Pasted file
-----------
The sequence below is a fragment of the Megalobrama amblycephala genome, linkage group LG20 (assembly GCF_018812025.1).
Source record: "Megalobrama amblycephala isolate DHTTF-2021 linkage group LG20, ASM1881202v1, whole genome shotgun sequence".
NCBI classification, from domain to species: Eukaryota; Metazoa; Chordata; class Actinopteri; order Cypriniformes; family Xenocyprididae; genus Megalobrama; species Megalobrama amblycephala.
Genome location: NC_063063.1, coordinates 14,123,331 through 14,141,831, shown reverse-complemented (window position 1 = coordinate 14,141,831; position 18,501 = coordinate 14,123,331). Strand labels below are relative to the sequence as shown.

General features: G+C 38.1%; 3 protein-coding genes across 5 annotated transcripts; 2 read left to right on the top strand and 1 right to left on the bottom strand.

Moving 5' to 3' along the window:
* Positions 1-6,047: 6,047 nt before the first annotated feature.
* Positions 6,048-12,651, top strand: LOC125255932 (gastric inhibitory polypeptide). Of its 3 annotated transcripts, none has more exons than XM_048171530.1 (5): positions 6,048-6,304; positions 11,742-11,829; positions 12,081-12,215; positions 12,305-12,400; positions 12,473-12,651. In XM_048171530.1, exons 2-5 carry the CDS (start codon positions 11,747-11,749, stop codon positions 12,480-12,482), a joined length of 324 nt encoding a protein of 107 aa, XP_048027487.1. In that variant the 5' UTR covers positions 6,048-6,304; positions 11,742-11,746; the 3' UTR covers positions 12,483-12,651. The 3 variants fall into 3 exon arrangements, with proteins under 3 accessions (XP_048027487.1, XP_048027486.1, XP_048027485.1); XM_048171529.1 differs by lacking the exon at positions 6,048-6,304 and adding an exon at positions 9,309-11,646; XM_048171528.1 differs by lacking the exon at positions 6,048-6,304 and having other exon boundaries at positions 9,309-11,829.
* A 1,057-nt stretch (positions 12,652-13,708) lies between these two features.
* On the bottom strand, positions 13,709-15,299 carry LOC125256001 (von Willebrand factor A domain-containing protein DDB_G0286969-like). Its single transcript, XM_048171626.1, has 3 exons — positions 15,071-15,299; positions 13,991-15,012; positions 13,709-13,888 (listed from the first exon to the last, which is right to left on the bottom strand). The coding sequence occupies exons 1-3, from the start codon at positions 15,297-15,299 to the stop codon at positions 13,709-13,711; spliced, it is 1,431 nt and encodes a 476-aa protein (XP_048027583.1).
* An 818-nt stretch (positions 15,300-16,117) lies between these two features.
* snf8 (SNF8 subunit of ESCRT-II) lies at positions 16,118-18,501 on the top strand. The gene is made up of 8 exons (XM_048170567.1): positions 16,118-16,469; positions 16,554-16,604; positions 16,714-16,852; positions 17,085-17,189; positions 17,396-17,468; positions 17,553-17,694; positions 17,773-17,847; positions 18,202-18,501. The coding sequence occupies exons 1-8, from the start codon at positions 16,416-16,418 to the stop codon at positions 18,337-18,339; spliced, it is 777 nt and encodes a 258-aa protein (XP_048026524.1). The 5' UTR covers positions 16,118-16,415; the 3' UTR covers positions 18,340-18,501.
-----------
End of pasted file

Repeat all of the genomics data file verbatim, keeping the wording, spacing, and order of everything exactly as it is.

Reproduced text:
The sequence below is a fragment of the Megalobrama amblycephala genome, linkage group LG20 (assembly GCF_018812025.1).
Source record: "Megalobrama amblycephala isolate DHTTF-2021 linkage group LG20, ASM1881202v1, whole genome shotgun sequence".
NCBI classification, from domain to species: Eukaryota; Metazoa; Chordata; class Actinopteri; order Cypriniformes; family Xenocyprididae; genus Megalobrama; species Megalobrama amblycephala.
Genome location: NC_063063.1, coordinates 14,123,331 through 14,141,831, shown reverse-complemented (window position 1 = coordinate 14,141,831; position 18,501 = coordinate 14,123,331). Strand labels below are relative to the sequence as shown.

General features: G+C 38.1%; 3 protein-coding genes across 5 annotated transcripts; 2 read left to right on the top strand and 1 right to left on the bottom strand.

Moving 5' to 3' along the window:
* Positions 1-6,047: 6,047 nt before the first annotated feature.
* Positions 6,048-12,651, top strand: LOC125255932 (gastric inhibitory polypeptide). Of its 3 annotated transcripts, none has more exons than XM_048171530.1 (5): positions 6,048-6,304; positions 11,742-11,829; positions 12,081-12,215; positions 12,305-12,400; positions 12,473-12,651. In XM_048171530.1, exons 2-5 carry the CDS (start codon positions 11,747-11,749, stop codon positions 12,480-12,482), a joined length of 324 nt encoding a protein of 107 aa, XP_048027487.1. In that variant the 5' UTR covers positions 6,048-6,304; positions 11,742-11,746; the 3' UTR covers positions 12,483-12,651. The 3 variants fall into 3 exon arrangements, with proteins under 3 accessions (XP_048027487.1, XP_048027486.1, XP_048027485.1); XM_048171529.1 differs by lacking the exon at positions 6,048-6,304 and adding an exon at positions 9,309-11,646; XM_048171528.1 differs by lacking the exon at positions 6,048-6,304 and having other exon boundaries at positions 9,309-11,829.
* A 1,057-nt stretch (positions 12,652-13,708) lies between these two features.
* On the bottom strand, positions 13,709-15,299 carry LOC125256001 (von Willebrand factor A domain-containing protein DDB_G0286969-like). Its single transcript, XM_048171626.1, has 3 exons — positions 15,071-15,299; positions 13,991-15,012; positions 13,709-13,888 (listed from the first exon to the last, which is right to left on the bottom strand). The coding sequence occupies exons 1-3, from the start codon at positions 15,297-15,299 to the stop codon at positions 13,709-13,711; spliced, it is 1,431 nt and encodes a 476-aa protein (XP_048027583.1).
* An 818-nt stretch (positions 15,300-16,117) lies between these two features.
* snf8 (SNF8 subunit of ESCRT-II) lies at positions 16,118-18,501 on the top strand. The gene is made up of 8 exons (XM_048170567.1): positions 16,118-16,469; positions 16,554-16,604; positions 16,714-16,852; positions 17,085-17,189; positions 17,396-17,468; positions 17,553-17,694; positions 17,773-17,847; positions 18,202-18,501. The coding sequence occupies exons 1-8, from the start codon at positions 16,416-16,418 to the stop codon at positions 18,337-18,339; spliced, it is 777 nt and encodes a 258-aa protein (XP_048026524.1). The 5' UTR covers positions 16,118-16,415; the 3' UTR covers positions 18,340-18,501.